The reality facing oil and gas industries has changed dramatically over the past year, and nearly two-thirds of oil and gas CEOs say their companies face more risks than they did three years ago against today’s backdrop of oversupply and low commodity prices, according to a survey from accounting firm PricewaterhouseCoopers.
“For oil and gas companies, an increasing tax burden, over-regulation and geopolitical uncertainty top the list, followed by government response to fiscal deficit and debt burden, and protectionist tendencies of national governments,” according to PwC’s 18th Annual Global CEO Survey.
Falling oil and gas prices have prompted many energy companies to slash planned spending in 2015.
Downtown-based driller EQT Corp reduced its 2015 budget by about 18 percent, to $2.05 billion, due to tumbling commodity prices. It also plans to cut its Marcellus shale drilling plan by 59 wells to 122 wells and reduce its Permian drilling plan by 10 wells to five wells to hold acreage in Texas.
“Speaking only for EQT, in times of financial stress such as these, we think the prudent approach is to be conservative financially — continue to control what we can control, operate within our means and make investments that ultimately create shareholder value,’ said spokeswoman Linda Robertson.
In related news, Bankers feel oil price squeeze.
The Brent crude oil price, a major benchmark for oil prices worldwide, is expected to average $58 per barrel (bbl) in 2015. The annual average West Texas Intermediate price is expected to be $3 per barrel to $4/bbl below Brent, according to a forecast from the U.S. Energy Information Administration released in January.
On the natural gas side, the Energy Information Administration expects the Henry Hub natural gas spot price, a key benchmark for gas prices, to average $3.44 per million British thermal units (MMBtu) in 2015, down from $4.39 in 2014.
Fort Worth-based Range Resources, which operates in the Appalachian Basin and in the Midcontinent region of Texas and Oklahoma, slashed its 2015 capital budget from $1.3 billion to $870 million, citing the “continuing erosion in commodity prices.”
The company also closed its Oklahoma City office and laid off at least 60 employees last week, according to an article Friday in the Fort Worth Star-Telegram.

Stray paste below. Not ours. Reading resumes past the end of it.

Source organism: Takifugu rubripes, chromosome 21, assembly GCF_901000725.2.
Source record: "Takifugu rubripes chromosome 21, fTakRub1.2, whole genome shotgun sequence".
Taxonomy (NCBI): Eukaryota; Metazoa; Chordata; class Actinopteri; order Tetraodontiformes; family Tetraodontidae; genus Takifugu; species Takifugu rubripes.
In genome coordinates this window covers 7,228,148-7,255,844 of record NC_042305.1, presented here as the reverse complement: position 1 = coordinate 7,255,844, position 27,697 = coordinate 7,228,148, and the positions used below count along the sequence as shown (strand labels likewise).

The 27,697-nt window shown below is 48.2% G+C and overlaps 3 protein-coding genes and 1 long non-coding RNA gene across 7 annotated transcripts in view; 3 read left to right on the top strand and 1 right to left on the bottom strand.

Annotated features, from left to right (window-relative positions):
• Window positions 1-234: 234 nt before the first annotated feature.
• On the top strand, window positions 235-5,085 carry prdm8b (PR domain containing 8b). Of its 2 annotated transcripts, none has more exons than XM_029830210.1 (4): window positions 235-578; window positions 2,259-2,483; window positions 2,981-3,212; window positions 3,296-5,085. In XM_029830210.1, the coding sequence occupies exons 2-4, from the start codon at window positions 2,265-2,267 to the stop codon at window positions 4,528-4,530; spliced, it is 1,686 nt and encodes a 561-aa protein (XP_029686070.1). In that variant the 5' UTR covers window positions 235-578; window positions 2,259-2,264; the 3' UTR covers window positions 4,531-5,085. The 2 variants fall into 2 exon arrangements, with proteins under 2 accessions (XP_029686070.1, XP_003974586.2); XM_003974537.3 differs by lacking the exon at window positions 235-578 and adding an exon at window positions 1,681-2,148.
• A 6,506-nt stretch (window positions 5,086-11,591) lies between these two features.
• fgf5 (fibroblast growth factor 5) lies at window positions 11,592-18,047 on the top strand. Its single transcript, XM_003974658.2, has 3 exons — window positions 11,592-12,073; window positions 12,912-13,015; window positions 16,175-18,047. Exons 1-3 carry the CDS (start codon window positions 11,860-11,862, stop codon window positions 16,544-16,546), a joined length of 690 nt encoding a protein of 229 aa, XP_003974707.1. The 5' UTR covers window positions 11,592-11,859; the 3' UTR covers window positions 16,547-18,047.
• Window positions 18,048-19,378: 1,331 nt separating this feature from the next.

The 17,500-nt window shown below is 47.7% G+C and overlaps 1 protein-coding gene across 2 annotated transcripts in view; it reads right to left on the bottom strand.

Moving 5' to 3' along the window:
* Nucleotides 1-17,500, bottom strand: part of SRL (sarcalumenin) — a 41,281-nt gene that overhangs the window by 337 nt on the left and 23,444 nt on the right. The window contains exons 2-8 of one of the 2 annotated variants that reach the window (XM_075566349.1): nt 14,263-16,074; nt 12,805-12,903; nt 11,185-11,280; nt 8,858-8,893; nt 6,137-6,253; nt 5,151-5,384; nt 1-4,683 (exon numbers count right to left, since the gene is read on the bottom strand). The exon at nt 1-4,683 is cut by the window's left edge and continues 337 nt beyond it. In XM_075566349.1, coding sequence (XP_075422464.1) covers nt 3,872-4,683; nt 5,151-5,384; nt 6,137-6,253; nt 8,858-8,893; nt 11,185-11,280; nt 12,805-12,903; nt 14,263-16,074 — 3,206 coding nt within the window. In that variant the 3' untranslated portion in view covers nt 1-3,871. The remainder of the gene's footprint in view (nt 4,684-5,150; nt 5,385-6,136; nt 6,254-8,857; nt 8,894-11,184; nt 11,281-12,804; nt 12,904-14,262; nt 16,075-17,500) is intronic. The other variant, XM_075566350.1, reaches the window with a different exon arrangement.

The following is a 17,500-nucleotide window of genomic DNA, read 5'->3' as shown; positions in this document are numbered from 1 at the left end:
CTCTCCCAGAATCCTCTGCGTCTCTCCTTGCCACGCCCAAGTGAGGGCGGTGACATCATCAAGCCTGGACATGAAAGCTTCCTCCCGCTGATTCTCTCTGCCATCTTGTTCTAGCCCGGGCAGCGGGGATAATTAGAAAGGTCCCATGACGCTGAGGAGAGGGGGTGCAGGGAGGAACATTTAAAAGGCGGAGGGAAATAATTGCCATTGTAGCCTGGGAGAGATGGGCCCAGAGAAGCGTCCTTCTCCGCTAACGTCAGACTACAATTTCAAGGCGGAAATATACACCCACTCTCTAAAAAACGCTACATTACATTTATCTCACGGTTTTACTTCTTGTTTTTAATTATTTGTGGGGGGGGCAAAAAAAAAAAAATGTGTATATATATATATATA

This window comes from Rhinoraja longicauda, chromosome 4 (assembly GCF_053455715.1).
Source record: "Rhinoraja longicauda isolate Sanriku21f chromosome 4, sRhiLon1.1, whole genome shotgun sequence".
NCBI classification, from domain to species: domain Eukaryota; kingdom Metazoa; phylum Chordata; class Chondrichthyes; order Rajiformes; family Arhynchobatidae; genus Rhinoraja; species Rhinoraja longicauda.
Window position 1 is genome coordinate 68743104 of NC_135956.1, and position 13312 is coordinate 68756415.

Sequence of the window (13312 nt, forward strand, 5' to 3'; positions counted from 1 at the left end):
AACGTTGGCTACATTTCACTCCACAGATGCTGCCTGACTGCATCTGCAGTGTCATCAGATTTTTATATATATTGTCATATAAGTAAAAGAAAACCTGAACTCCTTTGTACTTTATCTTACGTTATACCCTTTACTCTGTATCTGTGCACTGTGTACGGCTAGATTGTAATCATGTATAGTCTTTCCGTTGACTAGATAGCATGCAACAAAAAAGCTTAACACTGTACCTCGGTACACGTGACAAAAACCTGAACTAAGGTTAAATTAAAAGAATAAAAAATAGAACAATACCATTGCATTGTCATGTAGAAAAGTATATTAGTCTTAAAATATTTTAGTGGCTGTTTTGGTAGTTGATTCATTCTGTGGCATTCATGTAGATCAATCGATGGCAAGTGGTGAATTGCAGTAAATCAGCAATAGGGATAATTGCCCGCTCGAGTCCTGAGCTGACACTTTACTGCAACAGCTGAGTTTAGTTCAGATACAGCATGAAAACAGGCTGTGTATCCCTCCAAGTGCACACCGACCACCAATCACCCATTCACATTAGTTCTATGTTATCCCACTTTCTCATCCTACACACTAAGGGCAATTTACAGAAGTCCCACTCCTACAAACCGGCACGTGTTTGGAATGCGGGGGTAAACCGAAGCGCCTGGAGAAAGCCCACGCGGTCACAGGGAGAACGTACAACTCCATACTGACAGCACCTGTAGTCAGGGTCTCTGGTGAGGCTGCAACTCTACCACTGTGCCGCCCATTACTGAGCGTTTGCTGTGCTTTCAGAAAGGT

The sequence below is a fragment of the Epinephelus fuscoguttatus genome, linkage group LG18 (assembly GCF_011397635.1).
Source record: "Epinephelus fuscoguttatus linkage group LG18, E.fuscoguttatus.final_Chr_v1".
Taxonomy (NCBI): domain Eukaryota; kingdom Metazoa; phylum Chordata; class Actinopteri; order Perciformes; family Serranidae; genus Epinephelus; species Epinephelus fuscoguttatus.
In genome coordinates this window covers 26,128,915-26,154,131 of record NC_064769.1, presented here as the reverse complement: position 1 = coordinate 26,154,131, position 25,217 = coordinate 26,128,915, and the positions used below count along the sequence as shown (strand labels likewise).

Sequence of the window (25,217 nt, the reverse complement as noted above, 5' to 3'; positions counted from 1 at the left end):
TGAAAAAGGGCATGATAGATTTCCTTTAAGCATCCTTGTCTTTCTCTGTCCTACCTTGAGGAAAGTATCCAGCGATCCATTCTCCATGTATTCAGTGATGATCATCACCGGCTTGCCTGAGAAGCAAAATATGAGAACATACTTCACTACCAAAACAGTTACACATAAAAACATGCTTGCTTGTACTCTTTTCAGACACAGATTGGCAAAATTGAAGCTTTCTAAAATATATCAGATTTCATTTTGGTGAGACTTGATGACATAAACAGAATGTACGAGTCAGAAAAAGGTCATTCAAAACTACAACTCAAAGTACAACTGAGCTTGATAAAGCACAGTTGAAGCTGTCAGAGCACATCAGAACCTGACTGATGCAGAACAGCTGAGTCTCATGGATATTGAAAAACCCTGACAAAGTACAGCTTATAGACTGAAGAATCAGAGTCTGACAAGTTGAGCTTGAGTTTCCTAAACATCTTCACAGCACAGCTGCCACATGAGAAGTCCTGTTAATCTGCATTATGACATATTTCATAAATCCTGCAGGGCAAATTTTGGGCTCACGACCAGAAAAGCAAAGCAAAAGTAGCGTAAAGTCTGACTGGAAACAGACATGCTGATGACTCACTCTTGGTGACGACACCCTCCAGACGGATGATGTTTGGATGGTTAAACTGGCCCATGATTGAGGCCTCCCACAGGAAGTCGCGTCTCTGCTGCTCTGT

Among energy CEOs surveyed by PricewaterhouseCoopers, 83 percent are concerned about an increasing tax burden.
“Taxes are a particular issue for the sector, which also rates an internationally competitive and efficient tax system as the top outcome it would like to see from government,” according to the survey.
In Pennsylvania, the tax debate has been heating up with the election of Democratic Gov. Tom Wolf, who has proposed a 5 percent severance tax that would be used to fund the state’s education system.
Currently, the state uses a shale impact fee that’s indexed to the price of natural gas. The bulk of the revenue supports local communities with shale wells within their borders. So far, the fee has brought in about $633 million.
Ms. Robertson said there are concerns about how a severance tax will be structured, especially now that natural gas prices are low.
“A severance tax, like the impact fee, is an economic cost of doing business, and while EQT is willing to pay its fair share toward a severance tax, a tax that is more sensitive to prevailing market prices for natural gas and natural gas liquids may be more practical than a flat dollar amount or even a flat percentage,” Ms. Robertson said.
“The current low-price environment, for example, makes it even clearer that a more progressive tax — which would be lower than 5 percent at today’s prices — would be more pragmatic,” she said.
PricewaterhouseCoopers said survey respondents expect growth in the long term, but will need to weather the short term.
About 26 percent of energy CEOs expect the global economy to “decline over the next 12 months, up from just 10 percent last year, although another 35 percent of oil and gas CEOs anticipate an improved outlook,” according to the accounting firm.
“When it comes to their own prospects, 29 percent of oil and gas CEOs are very confident of revenue growth over the next 12 months — down from 39 percent last year,” according to PricewaterhouseCoopers.
In the next three years, the outlook is sunnier, with 43 percent very confident of growth.
In addition, about half of oil and gas CEOs expect to enter into a new strategic alliance or joint venture over the next 12 months.
“With weakening global demand, many oil and gas companies are relying on joint ventures, strategic alliances and informal collaborations to drive cost-efficient ways of operating,” the accounting firm said.
“They most often use such partnerships to access new customers, geographic markets and new/emerging technologies, as well as to share risk,” according to the report.
“They partner most frequently with suppliers, but 57 percent of oil and gas CEOs also say they are working with competitors, or are open to doing so. More than half partner with business networks, cluster or trade organizations or are considering doing so.”